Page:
The majority of respondents (92%) made at least one trip per year: 34.5% travelled once, 57.3% travelled two to five times, and 8.3% travelled more than five times. The most frequent number of trips, which can be checked by mode value (Mo = 2), is the range 2–5 trips per year. Ninety-seven out of 110 respondents (88.2%) knew some MTAs, and only four (2.7%) had never used any MTA. Of the 93 respondents who used MTAs, 20 (18.2%) had already used them between one and five times, 22 (20.0%) had already used them between five and ten times, and 51 (46.0%) claimed to have used them more than ten times (considering all the trips they had made since using MTAs).

The MTA types most recognised by respondents are flight and accommodation reservations (26%), restaurant recommendations and reservations (16%), ticket purchasing and entertainment (14%), and travel guides (11%). The ones that the respondents identified as the ones they use the most are accommodation reservations (25%), flight purchases (19%), flight check-in (18%), maps and navigation (13%), and critics and reviews (10%).

Main Motivations for Using MTAs

The main motivations for using travel apps (Table 1) are their performance (28%), satisfaction (23%), and perceived value (21%). These findings are also in line with previous studies, which stated that the needs of travellers concerning the use of smartphones are closely related to perceived utility; that is, convenience, effectiveness, and productivity (Kim et al., 2008; Okazaki et al., 2015; Wang et al., 2014).

Main motivations for the use of travel apps.

Motivations Percentage
Performance 28%
Satisfaction 23%
Utility/perceived value 21%
Habit 10%
Price 7%
Rating of the app 6%
Management expectations 3%
Social value (everyone I know uses) 2%
Emotional value (feelings) 0%
Main Benefits of MTAs

The main benefits of MTAs (Table 2) are ubiquity, or access from any location (23%), immediate availability (21%), access to information (20%), and convenience (15%). Another benefit is organisation and planning capacity (12%), which validates the motivations identified, as it is possible to conclude that travellers seek solutions with immediate and functional responses, as well as facilitating the tasks associated with the planning phase that can be done during the trip, such as finding a restaurant or purchasing entrance to a monument or attraction.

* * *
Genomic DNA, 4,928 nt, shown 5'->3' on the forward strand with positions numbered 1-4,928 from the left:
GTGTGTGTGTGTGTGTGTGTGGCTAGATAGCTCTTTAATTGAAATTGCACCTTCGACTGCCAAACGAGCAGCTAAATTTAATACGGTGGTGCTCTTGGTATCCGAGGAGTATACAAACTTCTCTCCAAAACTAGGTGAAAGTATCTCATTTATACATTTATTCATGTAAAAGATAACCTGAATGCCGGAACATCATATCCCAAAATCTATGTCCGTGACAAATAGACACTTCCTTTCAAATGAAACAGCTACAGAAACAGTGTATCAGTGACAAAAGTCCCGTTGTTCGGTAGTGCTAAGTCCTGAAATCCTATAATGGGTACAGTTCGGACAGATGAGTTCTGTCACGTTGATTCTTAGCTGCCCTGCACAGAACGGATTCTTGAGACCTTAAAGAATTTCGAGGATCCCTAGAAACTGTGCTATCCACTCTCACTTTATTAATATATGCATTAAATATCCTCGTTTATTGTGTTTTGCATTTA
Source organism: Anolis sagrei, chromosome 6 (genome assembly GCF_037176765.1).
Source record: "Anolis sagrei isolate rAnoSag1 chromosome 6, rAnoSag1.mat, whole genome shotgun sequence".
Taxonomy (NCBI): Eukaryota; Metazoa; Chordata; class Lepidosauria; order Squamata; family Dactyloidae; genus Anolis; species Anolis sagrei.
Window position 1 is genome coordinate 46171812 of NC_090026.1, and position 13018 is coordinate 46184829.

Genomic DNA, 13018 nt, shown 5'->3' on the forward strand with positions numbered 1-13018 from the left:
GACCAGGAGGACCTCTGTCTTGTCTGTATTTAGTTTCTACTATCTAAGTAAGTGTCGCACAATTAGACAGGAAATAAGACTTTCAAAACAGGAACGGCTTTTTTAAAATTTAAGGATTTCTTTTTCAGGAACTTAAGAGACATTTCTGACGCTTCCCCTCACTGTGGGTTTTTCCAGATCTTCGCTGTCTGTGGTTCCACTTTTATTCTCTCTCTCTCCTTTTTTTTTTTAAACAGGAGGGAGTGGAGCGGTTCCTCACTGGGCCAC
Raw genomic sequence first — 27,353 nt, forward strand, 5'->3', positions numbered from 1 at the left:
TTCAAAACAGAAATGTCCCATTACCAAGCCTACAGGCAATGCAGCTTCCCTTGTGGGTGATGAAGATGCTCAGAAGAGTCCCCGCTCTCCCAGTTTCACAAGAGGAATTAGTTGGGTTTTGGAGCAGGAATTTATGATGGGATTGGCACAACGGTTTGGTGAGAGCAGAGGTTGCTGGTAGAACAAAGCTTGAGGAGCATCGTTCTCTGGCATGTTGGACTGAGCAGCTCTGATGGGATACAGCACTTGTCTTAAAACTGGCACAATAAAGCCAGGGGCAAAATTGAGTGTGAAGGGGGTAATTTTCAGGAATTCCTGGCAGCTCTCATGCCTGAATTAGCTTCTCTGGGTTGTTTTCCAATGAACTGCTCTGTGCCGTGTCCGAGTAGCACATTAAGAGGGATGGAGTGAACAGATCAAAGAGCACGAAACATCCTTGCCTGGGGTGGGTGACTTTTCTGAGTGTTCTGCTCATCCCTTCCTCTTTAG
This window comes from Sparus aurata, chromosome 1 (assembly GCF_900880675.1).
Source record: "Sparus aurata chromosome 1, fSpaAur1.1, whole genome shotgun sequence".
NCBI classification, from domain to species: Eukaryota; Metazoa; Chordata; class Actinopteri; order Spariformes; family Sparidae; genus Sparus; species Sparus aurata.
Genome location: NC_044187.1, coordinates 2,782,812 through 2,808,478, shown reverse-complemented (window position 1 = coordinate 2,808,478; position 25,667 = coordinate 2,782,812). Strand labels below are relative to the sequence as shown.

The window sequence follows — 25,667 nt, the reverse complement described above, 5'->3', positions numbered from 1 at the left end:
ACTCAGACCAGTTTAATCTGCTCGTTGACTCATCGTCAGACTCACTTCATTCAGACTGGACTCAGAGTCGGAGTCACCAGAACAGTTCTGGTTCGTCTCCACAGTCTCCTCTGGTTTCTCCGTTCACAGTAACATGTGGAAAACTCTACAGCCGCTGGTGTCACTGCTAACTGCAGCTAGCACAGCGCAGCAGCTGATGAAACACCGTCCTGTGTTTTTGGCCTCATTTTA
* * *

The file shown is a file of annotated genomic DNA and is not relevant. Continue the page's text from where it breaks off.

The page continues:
Main benefits associated with travel apps.

Benefits Percentage
Ubiquity 23%
Immediate availability 20%
Access to information 20%
Convenience 15%
Organisation/capacity planning 12%
Price 6%
Pragmatism 3%
Personalisation 1%
Innovation 0%
Entertainment 0%
Security 0%
MTA Impact on the Tourist Experience

The majority of respondents recognised the impact of using MTAs on the travel experience (Table 3). Of the respondents, 60.3% (has changed little, 4.5%; amended, 41.4%; it has changed a lot, 14.4%) admitted that it affected the experience somehow, and only 23.4% believed it had no impact.

Influence of the MTAs on the travel experience.

Influence Percentage
Has not changed 0.9%
Has changed little 4.5%
It had no impact 22.5%
Amended 41.4%
It has changed a lot 14.4%
Does not use MTAs 16.2%

Table 4 shows that the impact on the travel experience comes from the fact that the MTAs allow for better planning during the trip (27%) and greater convenience (18%). Also noteworthy are the security and connectivity factors, both with 11%. These figures confirm data from previous surveys that concluded that MTAs foster greater connectivity and access to information and increase the sense of security, ensuring more fun, less uncertainty, and less stress (Wang et al., 2014). On the other hand, they offer tourists the opportunity to enhance the experience of a destination by providing relevant and personalised information anytime and anywhere (Kramer et al., 2007).

How it affected the experience.

Influence Percentage
Planning during trip 27%
More convenience 18%
Greater security 11%
Greater connectivity 11%
Greater productivity 9%
Greater quality 9%
Less previous planning 6%
Sharing experiences during travel 5%
More fun 4%

These results are consistent with the issues raised by Wang et al. (2016): Tourists assume that smartphones have brought changes in the activities and emotions experienced, especially in the use of social apps. They allow users to maintain contact with their friends and families and increase levels of security. Another reason that leads tourists to use smartphones and directly affects their travel experience is the use of information services, such as Google Maps and Yelp, where mobile platforms are perceived as equivalent or even better performing than their website counterparts. This is also consistent with previous literature regarding the impact of technology and the potential that smartphones have to significantly influence the tourist experience (Yu et al., 2018). Neuhofer et al. (2013) indicated that over the past few years, experiences have considerably changed. Technology is an important factor in co-creating modern experiences in tourism and hospitality and a central element in adding a more personal touch, increasing interactions and engagement, building more meaningful relationships, and adding value to the global experience. For example, smartphones enable the tourism experience and the connection with locals, which offers tourists the opportunity to have meaningful and authentic experiences (Huang et al., 2017; Wang et al., 2012).